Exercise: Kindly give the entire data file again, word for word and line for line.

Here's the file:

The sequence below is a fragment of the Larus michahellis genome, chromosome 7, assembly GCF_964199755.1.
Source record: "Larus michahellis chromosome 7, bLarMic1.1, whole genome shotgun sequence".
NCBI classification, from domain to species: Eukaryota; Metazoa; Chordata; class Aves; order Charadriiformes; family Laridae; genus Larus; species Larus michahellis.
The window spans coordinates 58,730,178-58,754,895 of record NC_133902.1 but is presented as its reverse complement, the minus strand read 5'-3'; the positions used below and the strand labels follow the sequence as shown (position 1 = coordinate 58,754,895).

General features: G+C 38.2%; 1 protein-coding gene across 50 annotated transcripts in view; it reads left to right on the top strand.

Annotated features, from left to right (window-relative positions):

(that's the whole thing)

The sequence below is a fragment of the Larus michahellis genome, chromosome 7, assembly GCF_964199755.1.
Source record: "Larus michahellis chromosome 7, bLarMic1.1, whole genome shotgun sequence".
NCBI classification, from domain to species: Eukaryota; Metazoa; Chordata; class Aves; order Charadriiformes; family Laridae; genus Larus; species Larus michahellis.
The window spans coordinates 58,730,178-58,754,895 of record NC_133902.1 but is presented as its reverse complement, the minus strand read 5'-3'; the positions used below and the strand labels follow the sequence as shown (position 1 = coordinate 58,754,895).

General features: G+C 38.2%; 1 protein-coding gene across 50 annotated transcripts in view; it reads left to right on the top strand.

Annotated features, from left to right (window-relative positions):